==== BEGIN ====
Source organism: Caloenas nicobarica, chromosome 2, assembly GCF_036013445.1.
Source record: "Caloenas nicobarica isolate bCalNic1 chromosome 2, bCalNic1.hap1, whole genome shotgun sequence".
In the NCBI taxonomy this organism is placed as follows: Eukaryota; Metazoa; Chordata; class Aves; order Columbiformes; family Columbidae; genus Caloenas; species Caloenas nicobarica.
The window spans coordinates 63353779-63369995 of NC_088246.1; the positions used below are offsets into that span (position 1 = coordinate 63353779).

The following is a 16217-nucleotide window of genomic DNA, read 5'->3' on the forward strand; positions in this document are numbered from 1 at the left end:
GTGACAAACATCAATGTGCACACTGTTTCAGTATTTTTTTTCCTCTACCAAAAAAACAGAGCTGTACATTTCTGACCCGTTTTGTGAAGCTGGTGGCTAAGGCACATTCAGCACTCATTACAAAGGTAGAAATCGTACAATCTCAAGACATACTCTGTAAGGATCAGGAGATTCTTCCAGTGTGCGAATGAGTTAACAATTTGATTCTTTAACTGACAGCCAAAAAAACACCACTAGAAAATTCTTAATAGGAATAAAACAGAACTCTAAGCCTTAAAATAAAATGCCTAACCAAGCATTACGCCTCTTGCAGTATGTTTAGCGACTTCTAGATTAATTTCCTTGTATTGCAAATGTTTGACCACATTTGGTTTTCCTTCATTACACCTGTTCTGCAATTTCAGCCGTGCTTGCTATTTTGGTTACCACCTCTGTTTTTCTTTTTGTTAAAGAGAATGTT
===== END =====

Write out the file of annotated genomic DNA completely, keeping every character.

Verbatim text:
Source organism: Caloenas nicobarica, chromosome 2, assembly GCF_036013445.1.
Source record: "Caloenas nicobarica isolate bCalNic1 chromosome 2, bCalNic1.hap1, whole genome shotgun sequence".
In the NCBI taxonomy this organism is placed as follows: Eukaryota; Metazoa; Chordata; class Aves; order Columbiformes; family Columbidae; genus Caloenas; species Caloenas nicobarica.
The window spans coordinates 63353779-63369995 of NC_088246.1; the positions used below are offsets into that span (position 1 = coordinate 63353779).

The following is a 16217-nucleotide window of genomic DNA, read 5'->3' on the forward strand; positions in this document are numbered from 1 at the left end:
GTGACAAACATCAATGTGCACACTGTTTCAGTATTTTTTTTCCTCTACCAAAAAAACAGAGCTGTACATTTCTGACCCGTTTTGTGAAGCTGGTGGCTAAGGCACATTCAGCACTCATTACAAAGGTAGAAATCGTACAATCTCAAGACATACTCTGTAAGGATCAGGAGATTCTTCCAGTGTGCGAATGAGTTAACAATTTGATTCTTTAACTGACAGCCAAAAAAACACCACTAGAAAATTCTTAATAGGAATAAAACAGAACTCTAAGCCTTAAAATAAAATGCCTAACCAAGCATTACGCCTCTTGCAGTATGTTTAGCGACTTCTAGATTAATTTCCTTGTATTGCAAATGTTTGACCACATTTGGTTTTCCTTCATTACACCTGTTCTGCAATTTCAGCCGTGCTTGCTATTTTGGTTACCACCTCTGTTTTTCTTTTTGTTAAAGAGAATGTT